Hwang identifies other structural factors that keep the bubble inflated. The online ad market is laden with perverse incentives to hide the true value of the assets for sale. Advertising agencies engage in arbitrage, buying ad inventory at a discount from publishers and selling it at a markup to their own clients. So, too, do the digital platforms that serve as middlemen between buyers and sellers. There is no independent arbiter. The nearest thing, the Media Ratings Council, includes both Facebook and Google as members, along with other ad tech companies. The council is supposed to set objective standards to measure ad impressions, but in practice its role may more closely resemble that of the credit-rating agencies that slapped AAA ratings on junk mortgage securities.
Hwang moves through this evidence rather briskly, but most people who study programmatic advertising have ended up with roughly the same degree of cynicism. Sinan Aral, a tech entrepreneur and academic who directs the MIT Initiative on the Digital Economy, surveys the research exhaustively and cautiously in his book The Hype Machine. He notes that while “some digital and social media messaging is quite effective,” it’s common for platforms and media agencies to triple (at least) its apparent value by wrongly crediting digital ads for purchases that consumers would have made anyway. Aral calls this “the most widely used shell game in business today.”
THESE PROBLEMS AREN’T entirely new, of course. Hwang cites an adage attributed to the 19th-century businessman John Wanamaker: “Half the money I spend on advertising is wasted; the trouble is, I don’t know which half.” But Wanamaker was grappling only with the problem of attribution—figuring out whether the money he spent on a newspaper ad, say, drove sales that otherwise wouldn’t have happened. Today’s programmatic advertising has that issue in spades, plus the extensive problems of placement and fraud. At least Wanamaker could check that his ads had actually appeared in the newspaper.
Had the biggest ad agencies of the analog age—companies like Ogilvy or WPP—gone belly-up in the 1980s, the fallout would have been limited to Madison Avenue. Now the central players are Facebook and Google, with Amazon racing to join them. Those three companies alone account for roughly 10 percent of the US stock market’s total value. Their destiny is bound up with that of the global economy.
What would it look like if the ad bubble burst? Hwang compares today’s units of online ad inventory with the toxic securities of 2007: Both derive their value from an overvalued, hidden asset. (For one, it’s a shaky home mortgage; for the other, a user’s putative attention.) It would be more apt, however, to compare those pre-recession financial instruments with the stocks of companies that make their money from digital advertising. The sale of a moment of an internet user’s attention is a one-time transaction. A financial bubble, however, requires an investment made at time A to prove worthless at time B. A mortgage-backed security is, well, a security: an investment backed by the future value of the underlying mortgages. A share of Facebook or Google stock is an investment backed by the company’s future earnings from digital advertising.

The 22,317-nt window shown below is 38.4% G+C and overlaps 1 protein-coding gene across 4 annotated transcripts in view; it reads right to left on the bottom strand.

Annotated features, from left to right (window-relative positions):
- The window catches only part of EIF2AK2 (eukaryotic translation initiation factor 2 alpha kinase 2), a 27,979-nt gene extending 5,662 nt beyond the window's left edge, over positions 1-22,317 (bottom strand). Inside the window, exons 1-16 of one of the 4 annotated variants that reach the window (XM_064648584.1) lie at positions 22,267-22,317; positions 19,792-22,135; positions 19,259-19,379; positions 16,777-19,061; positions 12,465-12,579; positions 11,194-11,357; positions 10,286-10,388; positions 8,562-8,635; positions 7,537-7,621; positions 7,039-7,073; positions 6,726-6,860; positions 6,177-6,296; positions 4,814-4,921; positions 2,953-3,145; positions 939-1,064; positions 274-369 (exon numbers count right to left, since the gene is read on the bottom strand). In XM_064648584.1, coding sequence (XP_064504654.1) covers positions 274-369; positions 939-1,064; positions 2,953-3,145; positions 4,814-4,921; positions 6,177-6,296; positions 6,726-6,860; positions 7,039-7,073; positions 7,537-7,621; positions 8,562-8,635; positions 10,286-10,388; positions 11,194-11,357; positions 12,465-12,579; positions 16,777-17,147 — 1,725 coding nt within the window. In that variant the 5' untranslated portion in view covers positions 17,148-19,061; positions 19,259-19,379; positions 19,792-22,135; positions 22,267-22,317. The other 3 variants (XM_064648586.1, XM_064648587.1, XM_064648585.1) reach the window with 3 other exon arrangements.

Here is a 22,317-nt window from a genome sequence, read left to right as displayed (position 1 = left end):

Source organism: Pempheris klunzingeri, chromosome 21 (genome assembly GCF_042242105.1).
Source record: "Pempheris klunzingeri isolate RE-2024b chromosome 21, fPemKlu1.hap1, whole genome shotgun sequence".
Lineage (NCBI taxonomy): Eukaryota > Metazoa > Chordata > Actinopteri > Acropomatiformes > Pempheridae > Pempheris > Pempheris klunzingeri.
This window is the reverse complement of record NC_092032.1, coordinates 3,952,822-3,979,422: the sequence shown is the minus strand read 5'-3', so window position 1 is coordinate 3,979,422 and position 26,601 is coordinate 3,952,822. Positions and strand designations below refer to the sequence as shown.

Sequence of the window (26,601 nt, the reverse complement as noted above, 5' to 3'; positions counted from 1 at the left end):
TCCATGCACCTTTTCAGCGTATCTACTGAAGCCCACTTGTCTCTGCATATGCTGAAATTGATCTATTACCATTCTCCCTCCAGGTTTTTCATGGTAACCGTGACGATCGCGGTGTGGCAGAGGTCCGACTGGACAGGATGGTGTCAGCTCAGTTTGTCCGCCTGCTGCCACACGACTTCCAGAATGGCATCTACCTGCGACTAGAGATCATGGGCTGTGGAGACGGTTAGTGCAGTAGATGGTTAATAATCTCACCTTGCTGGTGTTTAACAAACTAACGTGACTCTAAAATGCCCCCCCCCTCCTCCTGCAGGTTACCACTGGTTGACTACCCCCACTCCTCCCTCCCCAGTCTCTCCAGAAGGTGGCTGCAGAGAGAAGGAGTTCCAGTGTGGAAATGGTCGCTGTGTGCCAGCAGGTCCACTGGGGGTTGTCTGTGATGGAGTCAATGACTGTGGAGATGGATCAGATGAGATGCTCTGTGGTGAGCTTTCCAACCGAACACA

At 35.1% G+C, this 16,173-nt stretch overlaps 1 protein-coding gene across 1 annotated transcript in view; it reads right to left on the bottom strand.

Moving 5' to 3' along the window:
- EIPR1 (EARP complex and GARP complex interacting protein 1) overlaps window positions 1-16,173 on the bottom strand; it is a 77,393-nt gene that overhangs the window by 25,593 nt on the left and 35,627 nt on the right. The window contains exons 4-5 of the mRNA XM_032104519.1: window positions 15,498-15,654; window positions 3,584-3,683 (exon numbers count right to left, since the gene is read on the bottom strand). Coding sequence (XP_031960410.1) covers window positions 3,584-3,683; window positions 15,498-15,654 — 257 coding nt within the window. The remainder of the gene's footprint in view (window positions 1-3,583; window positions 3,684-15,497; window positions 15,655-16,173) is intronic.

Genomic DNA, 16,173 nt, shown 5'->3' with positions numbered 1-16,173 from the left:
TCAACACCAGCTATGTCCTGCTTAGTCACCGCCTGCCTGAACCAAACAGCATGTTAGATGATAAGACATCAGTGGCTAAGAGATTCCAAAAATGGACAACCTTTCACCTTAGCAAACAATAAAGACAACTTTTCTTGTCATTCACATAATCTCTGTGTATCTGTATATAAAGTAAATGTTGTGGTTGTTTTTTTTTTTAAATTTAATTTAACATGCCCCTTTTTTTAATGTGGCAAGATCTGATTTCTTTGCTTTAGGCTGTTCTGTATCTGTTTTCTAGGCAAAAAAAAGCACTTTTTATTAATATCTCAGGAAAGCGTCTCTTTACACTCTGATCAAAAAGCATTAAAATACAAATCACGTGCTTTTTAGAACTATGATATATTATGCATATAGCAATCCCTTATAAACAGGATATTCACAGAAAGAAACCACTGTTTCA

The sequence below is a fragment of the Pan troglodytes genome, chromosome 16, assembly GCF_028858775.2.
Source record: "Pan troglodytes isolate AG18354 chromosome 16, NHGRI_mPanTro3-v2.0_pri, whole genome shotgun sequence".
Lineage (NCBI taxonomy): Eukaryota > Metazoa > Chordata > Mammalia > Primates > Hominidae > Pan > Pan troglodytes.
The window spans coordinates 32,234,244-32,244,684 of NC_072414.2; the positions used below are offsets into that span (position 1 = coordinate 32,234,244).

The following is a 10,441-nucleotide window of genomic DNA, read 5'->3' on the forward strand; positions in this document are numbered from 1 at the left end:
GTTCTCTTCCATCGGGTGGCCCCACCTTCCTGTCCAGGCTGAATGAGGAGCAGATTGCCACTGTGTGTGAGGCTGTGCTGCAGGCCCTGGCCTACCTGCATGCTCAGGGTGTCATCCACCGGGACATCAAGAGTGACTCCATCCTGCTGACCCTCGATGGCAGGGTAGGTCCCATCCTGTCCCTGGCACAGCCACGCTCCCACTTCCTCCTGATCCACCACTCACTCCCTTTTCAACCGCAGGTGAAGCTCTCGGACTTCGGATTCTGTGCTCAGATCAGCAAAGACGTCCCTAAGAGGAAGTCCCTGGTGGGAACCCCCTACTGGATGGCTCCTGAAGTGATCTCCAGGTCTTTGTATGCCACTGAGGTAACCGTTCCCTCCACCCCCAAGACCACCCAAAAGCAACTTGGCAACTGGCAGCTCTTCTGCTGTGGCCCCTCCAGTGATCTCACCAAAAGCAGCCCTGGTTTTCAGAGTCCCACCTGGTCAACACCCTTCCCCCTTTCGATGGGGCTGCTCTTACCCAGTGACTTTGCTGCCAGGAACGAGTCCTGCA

Is that really what we’re going for—a better functioning, more effective market for behavioral targeting?
So if Hwang is right that digital advertising is a bubble, then the pop would have to come from advertisers abandoning the platforms en masse, leading to a loss of investor confidence and a panicked stock sell-off. After months of watching Google and Facebook stock prices soar, even amid a pandemic-induced economic downturn and a high-profile Facebook advertiser boycott, it’s hard to imagine such a thing. But then, that’s probably what they said about tulips.
This is not something to be cheered. However much targeted advertising may have skewed the internet—prioritizing attention-grabbiness over quality, as Hwang suggests—that doesn’t mean we ought to let the system collapse on its own. We might hope instead for what Hwang calls a “controlled demolition” of the business model, in which it unravels gradually enough for us to manage the consequences.
How might that work? Hwang proposes a publicity campaign by researchers, activists, and whistleblowers that exposes the sickness of the online ad market, followed by regulations to enforce transparency. Digital advertisers would have to make public, standardized statements to help buyers evaluate their wares. The goal would be to narrow the dangerous disconnect between perceived and actual value.
The idea of applying stock-market-type regulations to the digital ad sector is having a bit of a moment. The antitrust scholar and former ad tech executive Dina Srinivasan makes a similar argument in a forthcoming paper, and has gotten the attention of at least one member of the House Antitrust Subcommittee. It’s fairly intuitive: A sprawling marketplace representing hundreds of billions of dollars of wealth probably shouldn’t remain an ungoverned free-for-all; and replacing today’s opaque, monopolistic market with a transparent, regulated one might lead to more innovation in ad targeting and more competitive pricing. But is that really what we’re going for—a better functioning, more effective market for behavioral targeting?
Market correction, implemented on its own, won’t eliminate the pathologies of behaviorally targeted advertising: The pervasive surveillance of where you go, whom you know, how often you pee; the redistribution of billions of dollars in ad revenue away from news organizations and toward social media platforms and ad tech middlemen; the ability to microtarget political messaging to nudge swing state voters to stay home. Only legislation that outlaws the business model, or heavily disincentivizes it, will create room for more benign technologies to arise.
It’s a strange thing, the internet economy. The product that generates all the money doesn’t work very well, and when it does work, people tend to hate it. The question is which problem should be solved.